Thursday, 3 July 2014

An open field

Just back from a trip to Ireland and I'm dipping and redipping into the works of Ireland's finest: Yeats, Joyce, Beckett, to name just a few.  

Thinking of Ireland's literary history, it strikes me how difficult it would be to be a young Irish poet, to have to contend with such a weighty past of wonderful, powerful poets such as Yeats, such as Heaney.  A young Irish poet would really have to absorb the works of Yeats and Heaney and somehow position themselves in relation to them--not an easy task, I think.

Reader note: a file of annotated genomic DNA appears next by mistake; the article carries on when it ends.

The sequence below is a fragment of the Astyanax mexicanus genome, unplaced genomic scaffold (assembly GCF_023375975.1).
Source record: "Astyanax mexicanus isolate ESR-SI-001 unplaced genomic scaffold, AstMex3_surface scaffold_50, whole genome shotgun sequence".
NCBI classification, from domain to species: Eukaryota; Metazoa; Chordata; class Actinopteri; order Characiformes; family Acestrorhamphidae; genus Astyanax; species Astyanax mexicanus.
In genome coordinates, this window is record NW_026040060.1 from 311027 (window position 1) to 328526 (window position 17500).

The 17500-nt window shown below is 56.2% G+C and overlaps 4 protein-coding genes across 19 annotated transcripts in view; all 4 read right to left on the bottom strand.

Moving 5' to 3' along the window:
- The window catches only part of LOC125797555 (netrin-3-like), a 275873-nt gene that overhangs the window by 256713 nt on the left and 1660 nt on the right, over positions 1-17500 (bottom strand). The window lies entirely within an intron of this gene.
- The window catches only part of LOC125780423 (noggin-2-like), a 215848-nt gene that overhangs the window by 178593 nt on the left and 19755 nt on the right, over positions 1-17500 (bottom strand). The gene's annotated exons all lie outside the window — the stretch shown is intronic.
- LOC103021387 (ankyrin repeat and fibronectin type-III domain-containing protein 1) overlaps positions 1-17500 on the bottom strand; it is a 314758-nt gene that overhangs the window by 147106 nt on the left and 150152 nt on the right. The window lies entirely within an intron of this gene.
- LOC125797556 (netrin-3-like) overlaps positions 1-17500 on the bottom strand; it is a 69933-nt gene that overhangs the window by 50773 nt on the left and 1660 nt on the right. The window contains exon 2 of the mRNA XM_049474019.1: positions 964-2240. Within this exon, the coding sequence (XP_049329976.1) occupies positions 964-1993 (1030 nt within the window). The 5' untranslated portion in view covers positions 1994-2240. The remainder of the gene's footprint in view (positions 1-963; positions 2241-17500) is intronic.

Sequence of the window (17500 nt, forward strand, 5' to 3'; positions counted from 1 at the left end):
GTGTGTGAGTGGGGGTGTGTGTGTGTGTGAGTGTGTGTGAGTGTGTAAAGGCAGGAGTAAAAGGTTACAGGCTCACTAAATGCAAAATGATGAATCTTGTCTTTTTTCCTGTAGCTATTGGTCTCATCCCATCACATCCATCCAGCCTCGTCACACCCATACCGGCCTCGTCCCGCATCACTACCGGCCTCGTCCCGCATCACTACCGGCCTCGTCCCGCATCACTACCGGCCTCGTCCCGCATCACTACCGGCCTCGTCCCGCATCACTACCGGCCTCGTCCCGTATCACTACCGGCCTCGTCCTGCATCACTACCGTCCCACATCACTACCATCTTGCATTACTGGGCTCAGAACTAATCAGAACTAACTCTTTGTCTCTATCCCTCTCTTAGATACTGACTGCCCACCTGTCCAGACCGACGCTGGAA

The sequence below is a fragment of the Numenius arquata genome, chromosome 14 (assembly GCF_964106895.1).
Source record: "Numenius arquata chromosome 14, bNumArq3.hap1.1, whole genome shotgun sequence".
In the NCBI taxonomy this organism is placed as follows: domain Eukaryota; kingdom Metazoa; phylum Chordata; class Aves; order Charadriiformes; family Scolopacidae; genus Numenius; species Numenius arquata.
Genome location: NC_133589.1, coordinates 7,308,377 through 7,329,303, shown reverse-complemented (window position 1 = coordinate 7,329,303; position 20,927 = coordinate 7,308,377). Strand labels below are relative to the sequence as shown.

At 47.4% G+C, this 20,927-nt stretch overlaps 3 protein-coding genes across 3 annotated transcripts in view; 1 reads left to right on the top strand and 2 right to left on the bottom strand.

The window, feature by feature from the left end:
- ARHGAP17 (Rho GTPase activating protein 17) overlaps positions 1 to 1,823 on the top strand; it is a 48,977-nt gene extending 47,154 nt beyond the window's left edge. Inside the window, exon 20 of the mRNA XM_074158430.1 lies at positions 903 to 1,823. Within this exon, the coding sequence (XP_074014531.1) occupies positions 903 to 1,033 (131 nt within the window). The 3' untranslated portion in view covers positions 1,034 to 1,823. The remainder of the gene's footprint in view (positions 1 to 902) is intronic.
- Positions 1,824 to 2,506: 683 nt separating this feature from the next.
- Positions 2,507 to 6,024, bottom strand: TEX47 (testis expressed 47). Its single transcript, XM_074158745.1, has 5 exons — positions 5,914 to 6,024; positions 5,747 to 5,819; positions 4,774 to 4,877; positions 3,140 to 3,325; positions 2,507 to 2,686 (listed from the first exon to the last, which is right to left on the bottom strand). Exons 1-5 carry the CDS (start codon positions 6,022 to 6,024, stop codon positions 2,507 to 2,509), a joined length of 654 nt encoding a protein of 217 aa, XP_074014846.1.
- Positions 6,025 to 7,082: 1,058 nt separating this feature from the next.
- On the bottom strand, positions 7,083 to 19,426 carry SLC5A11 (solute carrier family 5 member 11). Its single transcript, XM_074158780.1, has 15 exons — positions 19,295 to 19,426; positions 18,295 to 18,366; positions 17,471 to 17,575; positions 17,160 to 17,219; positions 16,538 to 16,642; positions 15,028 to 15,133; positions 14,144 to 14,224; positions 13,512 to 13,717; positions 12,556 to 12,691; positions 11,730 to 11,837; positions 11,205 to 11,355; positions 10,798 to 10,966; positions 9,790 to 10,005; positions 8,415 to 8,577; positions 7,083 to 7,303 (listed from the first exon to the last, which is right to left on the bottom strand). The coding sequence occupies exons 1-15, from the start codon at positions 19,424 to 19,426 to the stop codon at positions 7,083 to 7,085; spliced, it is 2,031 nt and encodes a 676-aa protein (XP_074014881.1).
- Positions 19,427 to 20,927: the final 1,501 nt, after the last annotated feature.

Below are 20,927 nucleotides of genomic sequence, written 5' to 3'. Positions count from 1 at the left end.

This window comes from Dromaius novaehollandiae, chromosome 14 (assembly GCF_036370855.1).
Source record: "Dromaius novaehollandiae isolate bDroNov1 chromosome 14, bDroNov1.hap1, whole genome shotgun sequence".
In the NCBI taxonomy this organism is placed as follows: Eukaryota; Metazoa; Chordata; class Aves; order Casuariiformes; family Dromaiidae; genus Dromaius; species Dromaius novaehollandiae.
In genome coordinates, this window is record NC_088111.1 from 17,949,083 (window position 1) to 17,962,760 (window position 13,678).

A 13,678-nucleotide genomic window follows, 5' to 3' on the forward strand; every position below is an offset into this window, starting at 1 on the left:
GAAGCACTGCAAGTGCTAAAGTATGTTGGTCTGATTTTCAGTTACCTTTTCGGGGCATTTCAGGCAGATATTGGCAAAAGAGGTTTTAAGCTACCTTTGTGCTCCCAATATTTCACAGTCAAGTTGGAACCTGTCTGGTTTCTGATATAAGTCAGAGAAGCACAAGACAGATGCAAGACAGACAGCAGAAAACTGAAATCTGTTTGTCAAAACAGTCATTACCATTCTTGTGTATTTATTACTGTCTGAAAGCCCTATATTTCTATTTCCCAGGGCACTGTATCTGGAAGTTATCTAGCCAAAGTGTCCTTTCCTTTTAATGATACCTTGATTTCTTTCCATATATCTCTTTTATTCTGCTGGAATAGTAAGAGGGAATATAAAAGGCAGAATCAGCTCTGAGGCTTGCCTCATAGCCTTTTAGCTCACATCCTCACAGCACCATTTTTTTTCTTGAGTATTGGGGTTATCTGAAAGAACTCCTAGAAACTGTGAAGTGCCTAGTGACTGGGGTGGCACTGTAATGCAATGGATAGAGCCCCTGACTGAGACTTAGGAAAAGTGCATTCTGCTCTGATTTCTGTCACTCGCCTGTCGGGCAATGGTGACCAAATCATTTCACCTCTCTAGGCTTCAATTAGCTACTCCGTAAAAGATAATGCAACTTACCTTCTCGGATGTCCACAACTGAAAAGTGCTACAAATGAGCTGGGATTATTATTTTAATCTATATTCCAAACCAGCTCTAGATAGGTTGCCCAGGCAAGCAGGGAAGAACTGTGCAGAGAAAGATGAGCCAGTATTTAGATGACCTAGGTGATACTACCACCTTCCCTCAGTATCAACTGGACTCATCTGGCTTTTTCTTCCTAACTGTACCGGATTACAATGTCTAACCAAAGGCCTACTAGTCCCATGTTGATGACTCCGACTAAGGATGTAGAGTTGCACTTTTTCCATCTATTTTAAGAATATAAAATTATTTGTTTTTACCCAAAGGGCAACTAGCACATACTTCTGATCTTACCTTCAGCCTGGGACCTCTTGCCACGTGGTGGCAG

Do young Canadian poets have the same problem? There are few Canadian poets whose legacy makes the same demands as Yeats' and Heaney's legacies. Yes, certainly Irving Layton had been nominated for the Nobel Prize, but it's easy to imagine a whole host of younger poets writing today who pay his work very little mind.  They don't really need to contend with him.  

Don't get me wrong: This isn't CanLit bashing (a terrible thing to do in the wake of Canada Day). We do have writers who need serious consideration.  Younger Canadian poets who fancy themselves nature poets do have to seriously think about the poetry of Don McKay, for instance--and that wouldn't be an easy task either.  

What I mean is this: it seems to me that the field is open, the possibilities are there, the past doesn't make the same heavy demands.     

No comments:

Post a Comment